The message from this week’s Gospel (Mark 7:31-37), Ephphatha (Be Opened), is an invitation for us to listen – to ourselves, each other, creation and God.

It is Jesus who can open our ears to hear the other, and we are being invited into these moments of grace.

Over the weekend, while reading for the course I am studying on the Theology of Childhood, I read the following words about grace written by Denis Edwards in Human Experience of God:

These can be called experiences of grace, not now simply because they come upon us as a gift, but because they are the gift of God himself, present and active in our lives. Grace is God communicating himself to us in the Spirit, freely loving us, forgiving us, inviting us into relationship with him and calling us to the transformation of the world as disciples of Jesus. (p 58)

This involves opening our eyes, ears, mind and heart, even during these days of lockdown.

During the week, I attended the Catholic Mission Conference, One Heart Many Voices, which began with Dr Miriam-Rose Ungunmerr-Baumann, a teacher, artist, respected elder, and this year’s Senior Australian of the Year, from the Daly River, speaking to us. She spoke about Dadirii, the need for all of us to be silent so as to listen deeply to the deep springs within us and around us, so as to connect. It is in this quiet stillness that we grow in our inner and outer awareness. I shared with you earlier this year her You Tube on Dadirri which you may wish to visit again: https://www.youtube.com/watch?v=tow2tR_ezL8

It was lovely to sit at my desk at home, with Miriam on the screen, talking to me/us with her gentleness, wisdom, culture, knowledge and faith. She is grounded in her connection to land, people and culture, and by just being in her presence, even virtually, was powerful. She invited all of the participants into the sacredness of time and space.

I believe, this is what the Plenary Council and the Diocesan Synod are calling us to. Synodality, our journeying together, invites us to this deep listening, spiritually and prayerfully, collaboratively and cooperatively, so that we, God’s people can be fully the people we are created and called to be. I have no doubt that we are being called to slow down and to share our Christian stories with anyone who will listen, particularly our young people. Humans are a people of story. We must provide our young people with the space and time to listen respectfully to their elders as they hold within them the deep springs of inner knowing.

Just another paragraph to share from the writings of Denis Edwards:

The attempt to evangelise only through the transfer of explicit doctrine from one person to another is doomed to failure. A Christian woman who would share her faith with a friend would best begin by listening to her friend at depth. To take seriously the experience of the friend, to listen attentively and receive it as a gift, is already to share one’s faith. The listener is communicating her sense of reverence for what is occurring in her friend’s experience, already saying implicitly: “This is the place of grace.” If the woman can enable her friend to notice mystery and grace in her life, the explicit Gospel message can bring illumination, joy, and the possibility of real conversion.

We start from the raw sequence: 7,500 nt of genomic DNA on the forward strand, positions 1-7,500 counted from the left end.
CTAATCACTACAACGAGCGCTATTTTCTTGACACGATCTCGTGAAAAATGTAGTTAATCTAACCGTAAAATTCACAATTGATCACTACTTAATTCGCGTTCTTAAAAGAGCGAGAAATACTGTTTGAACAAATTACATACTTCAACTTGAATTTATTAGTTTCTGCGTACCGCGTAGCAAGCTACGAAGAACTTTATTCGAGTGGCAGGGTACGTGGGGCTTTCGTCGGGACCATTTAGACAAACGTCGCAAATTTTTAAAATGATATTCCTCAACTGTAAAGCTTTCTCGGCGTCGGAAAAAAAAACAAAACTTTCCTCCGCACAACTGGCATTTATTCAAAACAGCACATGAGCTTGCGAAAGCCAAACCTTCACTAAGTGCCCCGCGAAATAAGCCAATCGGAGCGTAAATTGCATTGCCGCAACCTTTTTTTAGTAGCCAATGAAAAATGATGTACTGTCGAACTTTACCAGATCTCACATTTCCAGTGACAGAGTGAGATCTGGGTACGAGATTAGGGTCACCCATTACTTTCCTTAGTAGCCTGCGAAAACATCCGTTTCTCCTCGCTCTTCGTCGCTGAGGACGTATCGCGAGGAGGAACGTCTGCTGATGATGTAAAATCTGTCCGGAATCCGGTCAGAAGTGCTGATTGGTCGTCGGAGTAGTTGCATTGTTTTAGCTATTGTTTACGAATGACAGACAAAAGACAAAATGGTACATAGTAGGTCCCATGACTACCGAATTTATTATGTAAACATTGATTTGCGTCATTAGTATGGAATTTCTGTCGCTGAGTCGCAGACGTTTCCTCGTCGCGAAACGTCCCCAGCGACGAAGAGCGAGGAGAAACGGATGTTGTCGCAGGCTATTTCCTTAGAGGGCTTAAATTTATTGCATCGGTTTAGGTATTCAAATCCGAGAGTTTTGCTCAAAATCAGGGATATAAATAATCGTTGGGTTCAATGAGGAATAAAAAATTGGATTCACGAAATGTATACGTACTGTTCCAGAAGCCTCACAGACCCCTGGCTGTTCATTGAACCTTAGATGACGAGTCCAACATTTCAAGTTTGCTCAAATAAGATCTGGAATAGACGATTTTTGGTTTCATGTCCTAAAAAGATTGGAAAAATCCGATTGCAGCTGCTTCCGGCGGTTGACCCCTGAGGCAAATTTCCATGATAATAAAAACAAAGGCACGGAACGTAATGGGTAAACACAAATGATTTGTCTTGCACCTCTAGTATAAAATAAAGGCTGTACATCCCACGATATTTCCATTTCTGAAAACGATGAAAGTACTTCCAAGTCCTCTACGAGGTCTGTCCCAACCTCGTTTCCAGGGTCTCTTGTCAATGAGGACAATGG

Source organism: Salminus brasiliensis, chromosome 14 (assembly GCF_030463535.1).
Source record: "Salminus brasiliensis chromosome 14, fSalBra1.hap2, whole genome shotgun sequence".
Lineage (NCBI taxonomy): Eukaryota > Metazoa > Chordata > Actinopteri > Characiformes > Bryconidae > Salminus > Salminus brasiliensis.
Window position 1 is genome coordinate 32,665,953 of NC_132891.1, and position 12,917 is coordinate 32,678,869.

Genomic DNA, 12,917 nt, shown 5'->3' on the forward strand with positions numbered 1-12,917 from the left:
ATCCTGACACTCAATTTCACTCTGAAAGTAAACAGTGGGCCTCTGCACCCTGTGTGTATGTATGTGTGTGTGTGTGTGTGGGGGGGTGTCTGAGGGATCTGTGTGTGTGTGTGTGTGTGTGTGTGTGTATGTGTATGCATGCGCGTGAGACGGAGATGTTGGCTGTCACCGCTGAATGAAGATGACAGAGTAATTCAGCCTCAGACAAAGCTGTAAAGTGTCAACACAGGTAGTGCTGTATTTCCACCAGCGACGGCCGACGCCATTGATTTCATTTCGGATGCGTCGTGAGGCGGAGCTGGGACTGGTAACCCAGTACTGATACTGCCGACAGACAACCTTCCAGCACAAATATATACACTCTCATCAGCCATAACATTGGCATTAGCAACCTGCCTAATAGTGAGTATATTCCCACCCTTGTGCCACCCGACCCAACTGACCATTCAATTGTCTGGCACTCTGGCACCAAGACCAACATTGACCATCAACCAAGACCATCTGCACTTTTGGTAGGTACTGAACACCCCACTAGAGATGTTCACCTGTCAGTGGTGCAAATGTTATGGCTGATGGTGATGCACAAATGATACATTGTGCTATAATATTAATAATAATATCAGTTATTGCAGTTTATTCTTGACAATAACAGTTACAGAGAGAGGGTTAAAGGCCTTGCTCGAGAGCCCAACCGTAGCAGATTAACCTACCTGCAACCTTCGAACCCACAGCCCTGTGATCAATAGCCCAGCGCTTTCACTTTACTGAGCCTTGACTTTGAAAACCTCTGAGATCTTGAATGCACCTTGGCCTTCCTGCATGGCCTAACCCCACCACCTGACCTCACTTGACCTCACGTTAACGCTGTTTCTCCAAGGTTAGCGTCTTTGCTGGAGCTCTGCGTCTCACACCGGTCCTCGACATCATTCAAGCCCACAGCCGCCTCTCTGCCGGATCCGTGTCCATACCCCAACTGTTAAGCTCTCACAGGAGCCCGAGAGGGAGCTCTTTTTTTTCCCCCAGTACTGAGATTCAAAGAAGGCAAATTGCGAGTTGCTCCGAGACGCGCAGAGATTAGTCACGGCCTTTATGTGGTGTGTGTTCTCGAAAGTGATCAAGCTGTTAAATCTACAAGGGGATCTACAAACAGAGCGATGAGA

The process of preaching the Gospel must always respect the twofold nature of God’s self-communication. The One who is revealed to us explicitly in Jesus is already communicating himself obscurely to those who are yet to hear the Gospel for the first time. The preacher of the Gospel must know that what is being preached is already known in an obscure way by those who are listening, since their lives are lived in a world of grace.(p 62)

In our baptismal ritual after the anointing with the oil of Chrism, the pouring of water, the lighting of the candle and the clothing with the white garment the following Ephphetha prayer is prayed over the ears and mouth, while the celebrant touches the ears and mouth of the person who is being baptised:

The Lord Jesus made the deaf hear and the dumb speak. May he soon touch your ears to receive his word, and your mouth to proclaim his faith, to the praise and glory of God the Father.

I think of those parents who have held their children while this prayer has been prayed, and on this Father’s Day, I also think of the men who are fathering their children across a range of circumstances.

This week is National Child Protection Week with the theme – Every child, in every community needs a fair go. To treat all of Australia’s children fairly, we need to make sure every family and community has what kids need to thrive and be healthy.

I am very mindful that in the diocese we provide many services to children and their families, and we do so with the consciousness of keeping children safe by looking after their welfare and well-being. We are reminded to listen to and value the voice of children and young people. If you wish to know more about our diocesan commitment to keep children and young people safe, I invite you to visit our diocesan Office of Safeguarding website www.officeofsafeguarding.org.au

May our eyes, ears, minds and hearts remain open to listening and responding so that God’s desire for humanity is realised. We especially remember the Plenary Council members, who how have the task and privilege to open themselves to the Holy Spirit as together they seek to hear the Spirit’s voice sounding through every dimension of the Plenary Council journey.

Lord God, give us ears to listen humbly to each other and a discerning heart to hear what you are saying. (Plenary Council Prayer)


Teresa Brierley
Director Pastoral Ministries
9 September 2021

Follow mnnews.today on Facebook, Twitter and Instagram.

Teresa Brierley Image
Teresa Brierley

Teresa Brierley is Director Pastoral Ministries of the Catholic Diocese of Maitland-Newcastle.